As can be seen in later sections, these “tools" (people, process or technology components) are then aligned in the most efficient manner such that it dramatically lowers the cost of running the system as well as guarantees that each specific work effort can be optimized individually, irrespective of the system as a whole.

Continuous flow

To further improve efficiency and lower costs even more, Ford needed the assembly line to be arranged so that as one task was finished, another began, with minimum time spent in setup (setup is always a negative production value). 

Ford was inspired by the meat-packing houses of Chicago and a grain mill conveyor belt he had seen. If he brought the work to the workers, they spent less time moving about. He adopted the Chicago meat-packers overhead trolley to auto production by installing the first automatic conveyor belt.

In a cloud infrastructure, this conveyor belt (assembly line) consists of individual process steps (automation) that are “brought to the worker” (each specific technological component responsible for that process step) in a well-defined pattern (workflow). Then each workflow is arranged in a well-controlled manner (orchestration) because it is no longer human workers doing those commodity IT activities (well, in 99.99% of the cases). 

But the system itself leverages virtualization, fungible resource pools and high levels of standardization, among other things. This is the infrastructure assembly line and how IT assets are mass produced – each identical, the same high quality and at the same low cost.

Reducing wasted effort

As a final principle, Ford called in Frederick Winslow Taylor, the creator of "scientific management," to do time and motion studies to determine the exact speed at which the work should proceed and the exact motions workers should use to accomplish their tasks, thereby reducing wasted effort. 

In a cloud infrastructure, this is done through understanding and using continuous process improvement (CPI), but CPI cannot be done correctly unless you are monitoring the performance details of all the processes and the performance of the system as a whole, then documenting the results on a constant basis. This requires an infrastructure-wide management and monitoring strategy which, as you’ve probably guessed, was what Fredrick Taylor was doing in the Ford plant in the early 1900s.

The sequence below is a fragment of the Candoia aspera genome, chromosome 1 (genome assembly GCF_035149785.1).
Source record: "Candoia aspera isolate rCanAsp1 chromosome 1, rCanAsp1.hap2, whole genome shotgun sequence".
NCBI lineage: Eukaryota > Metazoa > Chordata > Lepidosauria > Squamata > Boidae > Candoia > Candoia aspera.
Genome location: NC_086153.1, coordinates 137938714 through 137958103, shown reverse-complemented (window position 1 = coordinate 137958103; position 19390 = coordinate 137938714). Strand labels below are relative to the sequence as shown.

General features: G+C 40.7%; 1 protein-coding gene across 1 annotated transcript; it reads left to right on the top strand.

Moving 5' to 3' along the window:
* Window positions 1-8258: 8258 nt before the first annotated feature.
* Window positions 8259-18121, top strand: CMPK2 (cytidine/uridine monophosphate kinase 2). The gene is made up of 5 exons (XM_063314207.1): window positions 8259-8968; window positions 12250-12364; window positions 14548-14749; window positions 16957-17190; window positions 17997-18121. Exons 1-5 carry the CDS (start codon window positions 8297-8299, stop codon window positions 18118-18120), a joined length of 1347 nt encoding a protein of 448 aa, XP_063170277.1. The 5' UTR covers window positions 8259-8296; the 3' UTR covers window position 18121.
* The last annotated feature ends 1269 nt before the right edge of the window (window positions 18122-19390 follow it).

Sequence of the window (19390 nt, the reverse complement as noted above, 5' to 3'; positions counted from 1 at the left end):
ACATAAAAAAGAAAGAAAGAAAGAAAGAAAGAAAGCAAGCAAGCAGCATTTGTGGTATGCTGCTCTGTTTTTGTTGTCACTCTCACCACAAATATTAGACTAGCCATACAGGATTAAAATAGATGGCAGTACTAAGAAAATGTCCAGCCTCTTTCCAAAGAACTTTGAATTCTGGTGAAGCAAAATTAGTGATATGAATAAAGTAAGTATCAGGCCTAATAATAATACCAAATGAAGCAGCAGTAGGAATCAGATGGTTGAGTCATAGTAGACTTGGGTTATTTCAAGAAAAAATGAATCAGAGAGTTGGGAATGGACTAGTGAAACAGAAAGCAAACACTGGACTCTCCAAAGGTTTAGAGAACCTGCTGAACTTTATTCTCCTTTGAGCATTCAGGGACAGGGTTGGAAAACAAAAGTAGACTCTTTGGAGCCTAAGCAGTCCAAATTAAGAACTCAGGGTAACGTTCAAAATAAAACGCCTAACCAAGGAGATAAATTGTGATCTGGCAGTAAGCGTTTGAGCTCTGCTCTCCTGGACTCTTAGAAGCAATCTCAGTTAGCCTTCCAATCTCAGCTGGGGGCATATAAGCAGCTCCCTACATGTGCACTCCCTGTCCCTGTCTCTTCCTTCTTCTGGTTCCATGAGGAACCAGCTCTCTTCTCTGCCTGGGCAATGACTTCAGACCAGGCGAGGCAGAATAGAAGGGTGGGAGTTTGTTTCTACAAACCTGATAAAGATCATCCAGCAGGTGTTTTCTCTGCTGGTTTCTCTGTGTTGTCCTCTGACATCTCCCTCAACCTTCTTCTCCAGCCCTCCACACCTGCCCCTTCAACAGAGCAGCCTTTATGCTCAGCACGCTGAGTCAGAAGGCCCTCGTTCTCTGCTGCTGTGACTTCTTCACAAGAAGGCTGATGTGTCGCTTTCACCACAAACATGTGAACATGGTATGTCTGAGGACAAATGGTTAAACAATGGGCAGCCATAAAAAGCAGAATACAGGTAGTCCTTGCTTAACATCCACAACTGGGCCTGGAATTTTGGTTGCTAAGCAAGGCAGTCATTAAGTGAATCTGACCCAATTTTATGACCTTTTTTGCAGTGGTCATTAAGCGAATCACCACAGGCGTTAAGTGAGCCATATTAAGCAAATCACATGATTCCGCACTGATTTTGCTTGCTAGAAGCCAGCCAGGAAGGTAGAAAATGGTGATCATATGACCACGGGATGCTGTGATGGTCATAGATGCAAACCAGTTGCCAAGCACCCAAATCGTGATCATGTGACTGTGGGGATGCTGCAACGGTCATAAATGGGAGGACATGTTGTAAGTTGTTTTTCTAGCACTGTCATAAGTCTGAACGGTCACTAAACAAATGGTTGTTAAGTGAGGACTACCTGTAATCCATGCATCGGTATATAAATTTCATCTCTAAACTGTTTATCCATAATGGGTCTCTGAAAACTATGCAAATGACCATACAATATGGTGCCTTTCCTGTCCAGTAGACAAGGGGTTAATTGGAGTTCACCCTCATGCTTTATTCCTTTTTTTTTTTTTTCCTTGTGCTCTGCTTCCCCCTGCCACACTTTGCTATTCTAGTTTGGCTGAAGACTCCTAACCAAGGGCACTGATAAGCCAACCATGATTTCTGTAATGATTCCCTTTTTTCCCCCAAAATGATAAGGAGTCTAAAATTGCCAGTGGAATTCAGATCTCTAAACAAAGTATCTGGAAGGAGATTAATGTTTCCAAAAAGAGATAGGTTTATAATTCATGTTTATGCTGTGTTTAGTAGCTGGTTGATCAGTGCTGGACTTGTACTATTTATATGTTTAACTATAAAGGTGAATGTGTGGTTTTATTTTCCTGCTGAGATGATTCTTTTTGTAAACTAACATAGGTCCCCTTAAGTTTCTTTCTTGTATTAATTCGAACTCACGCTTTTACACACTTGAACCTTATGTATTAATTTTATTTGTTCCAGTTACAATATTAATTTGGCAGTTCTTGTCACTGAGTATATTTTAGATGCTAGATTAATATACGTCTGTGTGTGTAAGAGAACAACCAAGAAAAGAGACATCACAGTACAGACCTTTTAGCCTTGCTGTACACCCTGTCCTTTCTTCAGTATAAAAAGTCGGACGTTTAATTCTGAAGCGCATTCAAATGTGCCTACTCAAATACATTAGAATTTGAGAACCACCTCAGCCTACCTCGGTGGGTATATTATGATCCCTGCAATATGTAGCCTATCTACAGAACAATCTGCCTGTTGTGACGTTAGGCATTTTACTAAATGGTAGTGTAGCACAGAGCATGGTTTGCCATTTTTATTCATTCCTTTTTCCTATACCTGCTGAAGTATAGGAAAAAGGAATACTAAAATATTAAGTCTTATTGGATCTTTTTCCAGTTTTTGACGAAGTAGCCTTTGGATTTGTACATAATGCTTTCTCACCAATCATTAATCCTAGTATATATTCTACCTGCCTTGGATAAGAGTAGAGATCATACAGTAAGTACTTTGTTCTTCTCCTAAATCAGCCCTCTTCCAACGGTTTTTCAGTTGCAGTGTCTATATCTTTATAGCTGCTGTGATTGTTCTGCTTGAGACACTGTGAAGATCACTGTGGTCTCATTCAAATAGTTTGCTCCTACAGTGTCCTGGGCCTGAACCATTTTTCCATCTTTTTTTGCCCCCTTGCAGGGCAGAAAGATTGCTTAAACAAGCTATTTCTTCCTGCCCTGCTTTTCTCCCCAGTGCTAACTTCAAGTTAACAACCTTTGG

Let there be cloud

From the start, the Model T was less expensive than most other hand-built cars because of expert engineering practices, but it was still not attainable for the "great multitude" as Ford had promised the world. He realized he'd need a more efficient way to produce the car in order to lower the price. 

By using the four principles of interchangeable parts, continuous flow, division of labor and reducing wasted effort, he was able to drop the price of the Model T in 1915 from $850 to $290 and in that year alone, sold one million cars.

Regardless of public, private or hybrid, in a cloud infrastructure, those four principles listed above are used along with the tools, technologies and operational methodologies that exist today – which are not considered rocket science or on the bleeding edge. This then can revolutionize IT infrastructures and allow you to stop hand building your IT assets (employing your smartest and best workers to do so) and start mass producing those assets to lower your cost, increase your quality and ultimately significantly increase the value of your infrastructure.

With a cloud infrastructure of automated tools and processes where standardized/interchangeable parts are constantly reused based on a well-designed and efficiently orchestrated workflow that is monitored end-to-end, you too can make IT affordable for the “great multitude” in your organization.

The first step towards such a cloud infrastructure, (again, regardless where that infrastructure resides), is to engage experts like WWT with a Value Stream Mapping exercise, which in our case is a workshop that provides customers with:

  • prioritization of workflows and alignment with business outcomes;
  • analysis of workflows to identify performance and quality issues;
  • development of a future state process map; and
  • creation of an automation strategy and implementation plan.

These processes line up directly to Henry Ford's, over a hundred years ago, when he examined his manufacturing processes.